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Warner Home Video presents
THX 1138: The George Lucas Director's Cut (2-Disc Special Edition) (1971)

“Let us be thankful we have an occupation to fill. Work hard, increase production, prevent accidents and be happy.”
- Voice of the state

Review By: Matt Peterson  
Published: September 12, 2004

Stars: Robert Duvall, Donald Pleasence
Other Stars: Don Pedro Colley, Maggie McOmie, Ian Wolfe
Director: George Lucas

MPAA Rating: R for some sexuality/nudity
Run Time: 01h:28m:22s
Release Date: September 14, 2004
UPC: 085391116226
Genre: sci-fi


Style
Grade
Substance
Grade
Image Transfer
Grade
Audio Transfer
Grade
Extras
Grade
A A-AB+ A

DVD Review

George Lucas has always been ahead of his time, occasionally to the chagrin of filmgoers. His current digital revolution is cinematically significant; digital is a wonderful format that allows filmmakers to create without the expensive lab costs and lighting considerations associated with film. At the same time, his attitude toward the medium is one of exclusivity, seemingly bent on making film obsolete altogether. In the 1960s, he was on a different kind of cutting edge, banding with fellow film school rebels to form American Zoetrope. His first feature under their youthful banners contained the marks of a bold, little seen side of Lucas, expanded from his short student film of a similar name. The result is startling.

In the future, the government controls mind, body, and spirit. Human beings are essentially machines, controlled by a constant stream of sedating drugs. They wander apathetic through their industrial jobs, all the while encouraged by a Byzantine visage of Jesus to consume, buy, and avoid accidents. THX 1138 (Robert Duvall) is beginning to feel different, not fully adhering to the precepts of this sterile society; this frightens him. His life of conformity is slowly beginning to decay, and he is sure of the reason: he is in love with his roommate, LUH 3417 (Maggie McOmie). Her feelings are mutual, and the two begin a forbidden affair. In strict Orwellian fashion, the two are promptly discovered and separated.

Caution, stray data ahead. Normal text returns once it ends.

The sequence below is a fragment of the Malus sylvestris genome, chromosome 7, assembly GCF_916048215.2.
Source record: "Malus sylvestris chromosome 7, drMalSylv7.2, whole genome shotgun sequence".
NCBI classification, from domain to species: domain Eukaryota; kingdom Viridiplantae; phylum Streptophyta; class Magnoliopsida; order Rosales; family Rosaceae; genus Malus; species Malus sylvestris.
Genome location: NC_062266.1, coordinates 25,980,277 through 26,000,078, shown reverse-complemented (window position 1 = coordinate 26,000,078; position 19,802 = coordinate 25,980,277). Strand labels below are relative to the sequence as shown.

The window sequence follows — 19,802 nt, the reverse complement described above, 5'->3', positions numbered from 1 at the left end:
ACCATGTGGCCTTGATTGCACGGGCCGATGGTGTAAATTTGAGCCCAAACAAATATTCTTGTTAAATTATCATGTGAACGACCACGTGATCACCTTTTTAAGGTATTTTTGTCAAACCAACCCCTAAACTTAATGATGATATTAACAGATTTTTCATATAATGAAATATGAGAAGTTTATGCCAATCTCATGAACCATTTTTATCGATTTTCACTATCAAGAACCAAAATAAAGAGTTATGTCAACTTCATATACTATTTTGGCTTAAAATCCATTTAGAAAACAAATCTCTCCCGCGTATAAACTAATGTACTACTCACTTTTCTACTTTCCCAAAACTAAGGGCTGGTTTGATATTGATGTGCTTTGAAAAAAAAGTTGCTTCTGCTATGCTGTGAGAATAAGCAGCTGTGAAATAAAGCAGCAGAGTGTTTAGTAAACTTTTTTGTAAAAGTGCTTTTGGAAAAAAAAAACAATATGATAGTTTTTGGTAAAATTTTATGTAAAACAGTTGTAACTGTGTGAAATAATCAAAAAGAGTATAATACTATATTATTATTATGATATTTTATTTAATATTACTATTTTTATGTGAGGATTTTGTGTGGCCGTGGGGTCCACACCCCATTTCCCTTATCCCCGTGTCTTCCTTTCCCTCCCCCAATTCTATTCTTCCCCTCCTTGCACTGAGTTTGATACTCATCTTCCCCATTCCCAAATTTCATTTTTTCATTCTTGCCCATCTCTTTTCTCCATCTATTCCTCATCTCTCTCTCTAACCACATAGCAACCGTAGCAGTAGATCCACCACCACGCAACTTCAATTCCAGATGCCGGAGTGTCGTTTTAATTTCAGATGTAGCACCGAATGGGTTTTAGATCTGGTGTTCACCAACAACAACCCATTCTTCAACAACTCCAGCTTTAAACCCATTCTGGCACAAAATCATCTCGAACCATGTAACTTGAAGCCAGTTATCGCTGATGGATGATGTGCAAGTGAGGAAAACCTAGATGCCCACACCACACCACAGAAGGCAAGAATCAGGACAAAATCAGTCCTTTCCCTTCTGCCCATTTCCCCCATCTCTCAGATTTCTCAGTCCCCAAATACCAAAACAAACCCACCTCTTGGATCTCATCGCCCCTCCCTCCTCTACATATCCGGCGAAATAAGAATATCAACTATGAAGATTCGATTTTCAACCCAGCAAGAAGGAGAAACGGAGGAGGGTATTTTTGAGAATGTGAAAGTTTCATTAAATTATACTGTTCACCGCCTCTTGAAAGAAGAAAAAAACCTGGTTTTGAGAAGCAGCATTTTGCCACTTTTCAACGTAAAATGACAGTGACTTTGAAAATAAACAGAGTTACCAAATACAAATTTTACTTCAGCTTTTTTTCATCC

THX's long rehabilitation is under way. In an infinite expanse of white, he is forced to become reacquainted with the legally mandated sedatives, along with a group of fellow "felons." Among them is SEN 5241 (Donald Pleasance), who was instrumental in THX's initial capture. He too has departed from the ways of the state, and his blathering ideas suggest rebellion, though he does not have the courage to make it happen. THX is the hero destined to take a stand, and soon he is off on an unprecedented quest to rescue his love and free himself from the bonds of a society bent on efficiency, budgets, and the obliteration of original ideas.

Where has this Lucas gone? Outraging executives due to its diverging course from the standard studio fare of the time, this is an innovative, exemplary vision that shows a unique, offbeat side of Lucas that has been missing since. Granted, I love Star Wars and all of its swashbuckling glory, but this is in many ways more sophisticated and engaging. As my credo for this genre reads, good science fiction must begin with an idea, or an issue that is to be explored in a new context. Clearly ahead of its time, THX 1138 speaks to the dangers of technology run rampant and an decreasingly interpersonal consumerism, with echoes of Aldous Huxley's Brave New World. These are ideas that are clearly beginning to manifest in our world, but in the late 1960s, when computers still filled entire rooms, these were relatively new notions, perhaps only preceded by Eisenhower's caution against the "military industrial complex."